Man's 'World Destroyed' After San Diego Cop Kills Burberry The Service Dog

Man's 'World Destroyed' After Cop Kills Burberry The Service Dog

A California man is demanding police accountability after an officer fatally shot his service dog in the head.

Ian Anderson of San Diego told The Huffington Post he was sleeping in his home when officers pounded on his door at 5 a.m. Sunday over a domestic disturbance call. The 24-year-old man said police had the wrong house.

The knocking woke up Anderson and his 6-year-old pit bull, Burberry, who started barking until Anderson opened the door for the officers.

In a surveillance video obtained by HuffPost, one of the officers can be seen petting the dog. Burberry then runs over to the other officer, who backs away, drawing his weapon. Burberry keeps following the officer, and seconds later -- off-screen -- the cop fatally shoots Burberry in the head.

"The first cop reached down to pet the dog," Anderson said. "Then the other cop yelled at [Burberry] to get aside."

The dog trotted over to the second officer "just to say hello."

"Instead of greeting the dog like anyone else would have, he jumps back, then shoots him," Anderson said.

In a video taken by Anderson's friend moments after the shooting, a cop who identifies himself as "Officer Bennett" declines to answer why he shot the dog. The officer asks Anderson to wait for a lieutenant to arrive.

Officer Jackson, who had previously pet the dog, appeared "seriously distraught," Anderson said.

HuffPost asked the San Diego Police Department for help in identifying the officers in the video. They were not able to do so by this article's deadline.

"It was the most inhumane event I’ve ever been a part of," Anderson said. "As soon as he was shot, I jumped over to the dog and the officer grabbed and restrained me."

Anderson said he was equally shocked that the officer who killed his dog fired his weapon so close to his partner.

"It was so close to his partner being in his line of fire, and me being in his line of fire," he said. "Not to mention I had people sleeping in my house, and it was all over a wrong call. I don't know if they just picked my house out and decided to come, or if it was the wrong address."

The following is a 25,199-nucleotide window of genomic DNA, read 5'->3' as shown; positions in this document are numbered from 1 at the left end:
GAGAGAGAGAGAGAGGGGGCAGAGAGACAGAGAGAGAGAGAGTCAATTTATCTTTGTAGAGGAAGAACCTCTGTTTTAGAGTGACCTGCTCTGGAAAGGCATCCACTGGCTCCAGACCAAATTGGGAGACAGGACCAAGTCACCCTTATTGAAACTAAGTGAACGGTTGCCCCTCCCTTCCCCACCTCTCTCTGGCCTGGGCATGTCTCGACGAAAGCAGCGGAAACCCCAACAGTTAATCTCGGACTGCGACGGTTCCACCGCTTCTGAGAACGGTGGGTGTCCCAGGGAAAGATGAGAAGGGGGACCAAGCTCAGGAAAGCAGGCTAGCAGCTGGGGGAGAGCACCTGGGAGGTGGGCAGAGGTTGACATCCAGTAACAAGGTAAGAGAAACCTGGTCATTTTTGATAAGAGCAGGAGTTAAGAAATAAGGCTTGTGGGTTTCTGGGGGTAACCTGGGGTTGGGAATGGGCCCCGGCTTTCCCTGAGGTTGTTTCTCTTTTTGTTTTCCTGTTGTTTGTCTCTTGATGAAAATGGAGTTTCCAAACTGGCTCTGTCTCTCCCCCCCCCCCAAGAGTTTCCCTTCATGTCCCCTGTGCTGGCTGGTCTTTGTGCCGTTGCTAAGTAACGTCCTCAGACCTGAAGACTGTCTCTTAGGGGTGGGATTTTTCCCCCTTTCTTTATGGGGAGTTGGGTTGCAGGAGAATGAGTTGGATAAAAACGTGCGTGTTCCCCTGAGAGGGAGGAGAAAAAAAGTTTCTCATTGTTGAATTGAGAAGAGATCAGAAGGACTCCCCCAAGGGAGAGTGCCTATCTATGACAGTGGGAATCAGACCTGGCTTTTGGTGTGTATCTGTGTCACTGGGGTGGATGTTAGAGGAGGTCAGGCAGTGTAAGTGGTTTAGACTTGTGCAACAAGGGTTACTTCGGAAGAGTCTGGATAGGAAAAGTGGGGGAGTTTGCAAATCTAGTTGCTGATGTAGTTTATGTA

In a photo provided to HuffPost, Anderson can be seen lying with his dead dog in a pool of blood. Burberry appears to have been shot once in the head, just above his right eye. (Warning: graphic image below.)

GRAPHIC Image Of Dog Shot In Head

For Anderson, Burberry wasn't just a pet. When Anderson was in high school, his father died, and it was Burberry who helped him heal, he said. Burberry was also a registered service dog: He helped Anderson with anxiety and depression, and even visited children diagnosed with Down syndrome and autism.

Ian Anderson celebrates Burberry's 5th birthday by giving the pooch a plate of bacon.

"My world’s destroyed," he said. "This dog was a part of me. It feels like a part of me died. I wish I could have taken the bullet instead of him. It could have been any of us, this cop was so trigger-happy. It could have been me that was shot."

Multiple calls to the San Diego Police Department by HuffPost weren't returned, but in a statement given to NBC News, the department said it is investigating the incident.

"The preservation of life is our top priority and this includes the lives of animals," the statement says. "This incident is currently being investigated as any Officer Involved Shooting would be to assure proper procedures were followed. Any further comments prior to the completion of the investigation would simply be premature."

Anderson said he wants the officer who shot his dog to be held accountable. While the investigation continues, he is asking people to sign a petition to have SDPD officers take a mandatory training course in animal behavior, similar to Colorado's Dog Protection Act, which aims to educate police about when it's appropriate to use force on dogs. A support page for Burberry has also been set up on Facebook.

"He was absolutely the best thing to ever happen to me," Anderson said. "He impacted so many people and put smiles on so many people’s faces, it was insane."

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